Even though Calvert Hall All-Metro football players Da'Quan Davis and Trevor Williams have been playing football together since they were 12, they never set out to go to Penn State together.
They started playing together at Roland Park Middle School, moved on to Calvert Hall and committed to West Virginia. A couple weeks ago, they decided separately to decommit from West Virginia. When other coaches came calling, Penn State appealed to both of them.
Davis and Williams made their official visits to Happy Valley over the weekend with their families and orally committed Sunday.
"It's like we can't get rid of each other," Davis said with a laugh. "We both got out of the West Virginia situation and it just so happened that Penn State was on both of us heavy. It was like fate."
Davis, a 5-foot-11, 175-pound cornerback, said he had a home visit with West Virginia coach Dana Holgorsen two weeks ago, but he didn't like "the vibe." He declined to comment further, but that experience combined with the departure of much of West Virginia's defensive coaching staff made him reconsider.
"When you have a (coaching) change like that, any kid is going to consider their options," Davis said. "A bunch of schools jumped on me and basically I wanted to see what the best fit was."
For Williams, the issue was which side of the ball he would play on. All-Metro as a wide receiver who caught 99 passes for 1,180 yards and 15 touchdowns last fall, the 6-foot-2, 190-pound Williams doubled as a free safety.
"I thought I was going to West Virginia to play offense," Williams said, "and I think something had changed around and there was some talk about free safety. I didn't trust the whole situation once some of the coaches left and then my receiver coach was switching to cornerback, so I reopened my recruitment."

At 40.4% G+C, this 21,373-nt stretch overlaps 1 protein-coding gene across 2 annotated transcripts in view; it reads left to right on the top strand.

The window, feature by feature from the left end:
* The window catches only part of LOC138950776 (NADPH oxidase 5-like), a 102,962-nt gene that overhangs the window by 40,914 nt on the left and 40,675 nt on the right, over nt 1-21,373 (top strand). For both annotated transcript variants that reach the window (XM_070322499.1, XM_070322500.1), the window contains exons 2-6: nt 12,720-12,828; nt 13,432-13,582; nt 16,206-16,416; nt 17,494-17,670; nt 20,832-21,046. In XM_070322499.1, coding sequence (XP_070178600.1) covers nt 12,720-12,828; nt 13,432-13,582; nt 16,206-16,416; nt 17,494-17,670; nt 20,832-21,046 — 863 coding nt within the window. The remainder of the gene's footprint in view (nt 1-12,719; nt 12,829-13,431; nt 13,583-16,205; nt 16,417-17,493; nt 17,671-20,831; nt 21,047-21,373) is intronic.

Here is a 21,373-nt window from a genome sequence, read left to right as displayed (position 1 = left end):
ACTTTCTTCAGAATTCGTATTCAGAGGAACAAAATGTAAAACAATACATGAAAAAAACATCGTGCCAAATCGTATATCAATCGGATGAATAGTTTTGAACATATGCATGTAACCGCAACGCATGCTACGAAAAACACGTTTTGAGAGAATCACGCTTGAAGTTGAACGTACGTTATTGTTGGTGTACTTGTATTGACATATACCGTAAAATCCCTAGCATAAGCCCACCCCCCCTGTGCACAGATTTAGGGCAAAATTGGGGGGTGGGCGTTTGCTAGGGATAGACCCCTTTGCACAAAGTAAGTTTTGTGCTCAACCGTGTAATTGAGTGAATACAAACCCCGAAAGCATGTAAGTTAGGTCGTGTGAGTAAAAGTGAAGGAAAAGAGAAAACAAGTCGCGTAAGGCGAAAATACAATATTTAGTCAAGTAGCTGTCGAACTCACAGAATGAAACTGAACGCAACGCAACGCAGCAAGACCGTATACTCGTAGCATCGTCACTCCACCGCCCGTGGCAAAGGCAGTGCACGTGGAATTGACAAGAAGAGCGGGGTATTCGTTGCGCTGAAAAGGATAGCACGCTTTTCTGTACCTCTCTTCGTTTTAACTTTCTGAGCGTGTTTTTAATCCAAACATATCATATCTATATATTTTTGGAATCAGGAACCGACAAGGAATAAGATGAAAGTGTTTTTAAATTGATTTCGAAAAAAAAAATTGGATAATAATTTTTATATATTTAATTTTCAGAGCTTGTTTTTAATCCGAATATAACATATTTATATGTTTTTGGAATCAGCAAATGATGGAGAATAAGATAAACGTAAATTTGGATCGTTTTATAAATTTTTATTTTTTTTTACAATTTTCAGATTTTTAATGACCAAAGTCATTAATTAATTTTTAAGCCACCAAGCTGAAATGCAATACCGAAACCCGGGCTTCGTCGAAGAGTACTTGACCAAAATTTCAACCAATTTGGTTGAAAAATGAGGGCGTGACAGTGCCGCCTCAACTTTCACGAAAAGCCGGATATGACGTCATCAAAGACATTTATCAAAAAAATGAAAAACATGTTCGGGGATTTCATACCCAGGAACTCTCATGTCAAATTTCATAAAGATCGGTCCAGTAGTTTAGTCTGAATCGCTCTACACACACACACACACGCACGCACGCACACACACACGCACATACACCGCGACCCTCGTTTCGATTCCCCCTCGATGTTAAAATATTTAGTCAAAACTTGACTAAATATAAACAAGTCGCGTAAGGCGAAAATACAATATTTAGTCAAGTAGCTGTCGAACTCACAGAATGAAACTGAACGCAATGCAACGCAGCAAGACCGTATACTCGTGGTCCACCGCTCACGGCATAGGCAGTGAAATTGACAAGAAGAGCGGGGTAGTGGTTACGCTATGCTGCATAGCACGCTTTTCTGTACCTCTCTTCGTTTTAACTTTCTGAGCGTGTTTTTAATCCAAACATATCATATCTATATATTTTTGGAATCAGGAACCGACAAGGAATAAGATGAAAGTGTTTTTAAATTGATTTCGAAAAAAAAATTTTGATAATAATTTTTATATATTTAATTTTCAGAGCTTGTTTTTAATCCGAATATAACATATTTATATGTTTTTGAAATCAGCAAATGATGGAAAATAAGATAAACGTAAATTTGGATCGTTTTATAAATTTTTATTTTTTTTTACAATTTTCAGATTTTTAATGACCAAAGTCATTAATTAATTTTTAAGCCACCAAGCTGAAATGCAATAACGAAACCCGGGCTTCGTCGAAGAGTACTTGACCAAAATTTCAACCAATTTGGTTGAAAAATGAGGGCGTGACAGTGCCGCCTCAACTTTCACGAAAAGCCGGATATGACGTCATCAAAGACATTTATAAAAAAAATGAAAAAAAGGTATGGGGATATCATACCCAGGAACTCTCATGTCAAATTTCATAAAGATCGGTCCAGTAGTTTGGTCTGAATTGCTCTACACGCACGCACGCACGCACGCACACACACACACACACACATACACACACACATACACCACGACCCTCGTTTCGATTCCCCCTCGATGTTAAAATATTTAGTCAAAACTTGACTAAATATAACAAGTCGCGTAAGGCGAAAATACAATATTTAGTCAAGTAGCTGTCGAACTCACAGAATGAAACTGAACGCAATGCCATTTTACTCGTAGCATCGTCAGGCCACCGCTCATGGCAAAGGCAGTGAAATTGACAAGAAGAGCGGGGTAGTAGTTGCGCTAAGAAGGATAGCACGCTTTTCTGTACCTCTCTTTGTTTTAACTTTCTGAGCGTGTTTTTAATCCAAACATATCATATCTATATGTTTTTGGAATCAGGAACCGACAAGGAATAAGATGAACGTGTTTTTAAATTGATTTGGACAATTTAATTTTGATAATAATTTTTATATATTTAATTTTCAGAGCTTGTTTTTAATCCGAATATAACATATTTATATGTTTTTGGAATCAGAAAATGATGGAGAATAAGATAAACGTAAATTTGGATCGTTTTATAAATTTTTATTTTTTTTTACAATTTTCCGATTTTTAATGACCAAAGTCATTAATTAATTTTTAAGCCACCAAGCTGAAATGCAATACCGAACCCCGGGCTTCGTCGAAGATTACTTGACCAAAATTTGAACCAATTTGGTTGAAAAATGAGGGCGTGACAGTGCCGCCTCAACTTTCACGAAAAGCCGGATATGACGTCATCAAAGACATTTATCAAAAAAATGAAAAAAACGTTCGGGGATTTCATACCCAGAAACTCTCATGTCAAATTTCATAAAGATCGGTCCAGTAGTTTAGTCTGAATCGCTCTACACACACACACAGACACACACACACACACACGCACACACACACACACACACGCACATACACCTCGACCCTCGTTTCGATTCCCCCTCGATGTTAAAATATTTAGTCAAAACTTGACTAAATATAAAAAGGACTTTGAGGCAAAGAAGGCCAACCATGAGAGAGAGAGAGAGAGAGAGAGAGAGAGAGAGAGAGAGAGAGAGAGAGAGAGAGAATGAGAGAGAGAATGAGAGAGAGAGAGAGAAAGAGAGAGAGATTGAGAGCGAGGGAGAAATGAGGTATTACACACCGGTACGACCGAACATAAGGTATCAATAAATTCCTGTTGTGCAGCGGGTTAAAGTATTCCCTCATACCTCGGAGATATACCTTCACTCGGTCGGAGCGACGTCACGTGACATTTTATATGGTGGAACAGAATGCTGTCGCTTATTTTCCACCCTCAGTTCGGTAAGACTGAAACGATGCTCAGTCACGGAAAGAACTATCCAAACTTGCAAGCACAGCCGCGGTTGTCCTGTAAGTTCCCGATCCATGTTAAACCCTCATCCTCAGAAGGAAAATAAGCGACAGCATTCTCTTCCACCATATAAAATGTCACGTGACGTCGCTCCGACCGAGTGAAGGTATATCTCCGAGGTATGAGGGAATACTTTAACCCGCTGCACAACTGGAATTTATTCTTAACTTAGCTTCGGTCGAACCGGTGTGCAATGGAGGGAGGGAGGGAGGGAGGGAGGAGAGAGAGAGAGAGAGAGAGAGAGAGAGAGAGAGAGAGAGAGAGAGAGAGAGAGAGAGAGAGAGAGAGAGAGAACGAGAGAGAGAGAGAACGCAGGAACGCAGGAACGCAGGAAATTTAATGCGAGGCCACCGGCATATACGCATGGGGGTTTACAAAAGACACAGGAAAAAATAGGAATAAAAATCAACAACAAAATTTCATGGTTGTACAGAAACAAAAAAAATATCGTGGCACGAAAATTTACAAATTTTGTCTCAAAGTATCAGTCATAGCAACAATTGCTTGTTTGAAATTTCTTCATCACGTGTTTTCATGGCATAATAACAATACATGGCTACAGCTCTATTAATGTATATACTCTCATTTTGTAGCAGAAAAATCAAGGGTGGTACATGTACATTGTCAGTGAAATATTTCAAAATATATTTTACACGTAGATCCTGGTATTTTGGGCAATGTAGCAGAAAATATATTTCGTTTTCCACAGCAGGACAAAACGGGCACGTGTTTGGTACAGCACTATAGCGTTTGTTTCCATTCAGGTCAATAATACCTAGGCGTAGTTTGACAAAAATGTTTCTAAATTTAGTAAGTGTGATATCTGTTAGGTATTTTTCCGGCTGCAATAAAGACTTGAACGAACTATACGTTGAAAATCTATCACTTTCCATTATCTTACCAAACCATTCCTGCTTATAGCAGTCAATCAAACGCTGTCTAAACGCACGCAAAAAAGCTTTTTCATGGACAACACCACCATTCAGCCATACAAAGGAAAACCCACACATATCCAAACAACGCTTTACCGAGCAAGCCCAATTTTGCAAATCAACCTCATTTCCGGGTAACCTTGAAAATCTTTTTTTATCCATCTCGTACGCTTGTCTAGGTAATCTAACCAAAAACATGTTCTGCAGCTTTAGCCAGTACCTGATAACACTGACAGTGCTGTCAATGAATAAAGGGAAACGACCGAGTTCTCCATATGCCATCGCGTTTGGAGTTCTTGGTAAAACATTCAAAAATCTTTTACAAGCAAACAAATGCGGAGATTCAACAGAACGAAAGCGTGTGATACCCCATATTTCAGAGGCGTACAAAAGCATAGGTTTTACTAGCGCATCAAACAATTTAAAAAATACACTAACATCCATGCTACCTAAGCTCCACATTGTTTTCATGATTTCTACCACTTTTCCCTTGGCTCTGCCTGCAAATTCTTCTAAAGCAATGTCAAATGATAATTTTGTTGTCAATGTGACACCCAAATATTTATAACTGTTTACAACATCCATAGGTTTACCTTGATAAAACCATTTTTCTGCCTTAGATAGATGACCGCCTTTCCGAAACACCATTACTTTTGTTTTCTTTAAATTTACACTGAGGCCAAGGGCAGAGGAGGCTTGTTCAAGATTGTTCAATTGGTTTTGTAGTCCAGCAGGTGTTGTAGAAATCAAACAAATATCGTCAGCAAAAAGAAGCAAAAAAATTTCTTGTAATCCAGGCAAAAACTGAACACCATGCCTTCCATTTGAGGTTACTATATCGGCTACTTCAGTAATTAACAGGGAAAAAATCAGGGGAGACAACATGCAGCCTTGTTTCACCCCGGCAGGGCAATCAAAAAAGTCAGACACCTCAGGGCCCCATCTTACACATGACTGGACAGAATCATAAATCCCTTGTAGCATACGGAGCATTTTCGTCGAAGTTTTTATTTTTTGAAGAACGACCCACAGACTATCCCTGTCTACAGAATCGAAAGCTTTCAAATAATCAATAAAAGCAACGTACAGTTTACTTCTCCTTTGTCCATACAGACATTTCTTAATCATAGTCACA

Penn State defensive line coach Larry Johnson, Sr. recruited both players and, they said, impressed them. Davis said Johnson told him the Nittany Lions were in "dire need of defensive backs" and Williams was told he would play wide receiver, the position he wanted.
Neither had any qualms about the state of the program despite the Jerry Sandusky scandal that led to the firing of legendary coach Joe Paterno, who died Sunday. Davis said the program was "probably the most stable program in the country" before the scandal and that "Penn State will still be there" athletically and academically.
Both players also talked with former Cardinals teammate Adrian Amos, who saw action as a Nittany Lions freshman this fall.
"Adrian Amos was major factor," said Calvert Hall coach Donald Davis, "because they have a guy who is on the campus, a guy they can call and ask, 'What do you think about the academics? How do you think we'll do there? Do you think we can play there?' They're all kind of cut from the same cloth. It's like having an inside guy, a guy who can give them intel they couldn't get at any other school."
New Nittany Lions coach Bill O'Brien, the New England Patriots offensive coordinator who took over for Paterno, talked to Da'Quan Davis via Skype Sunday morning.
"He had a big game with the Ravens and he took time to talk to a lowly high school player," Davis said. "After that, I committed. I told him I wanted to be a Nittany Lion."
Williams did not speak with O'Brien, but said that was OK. Williams said he knew Penn State was the place for him when they visited Beaver Stadium.
"Beaver Stadium is probably the biggest stadium I've ever seen," Williams said. "They showed us game-day preparation. We went to the locker room, tried on a jersey. We couldn't walk out onto the field, because of the snow, but we went to the gate. I just felt like I can put on a helmet and a pair of cleats right now. I felt comfortable. I felt like I was at home."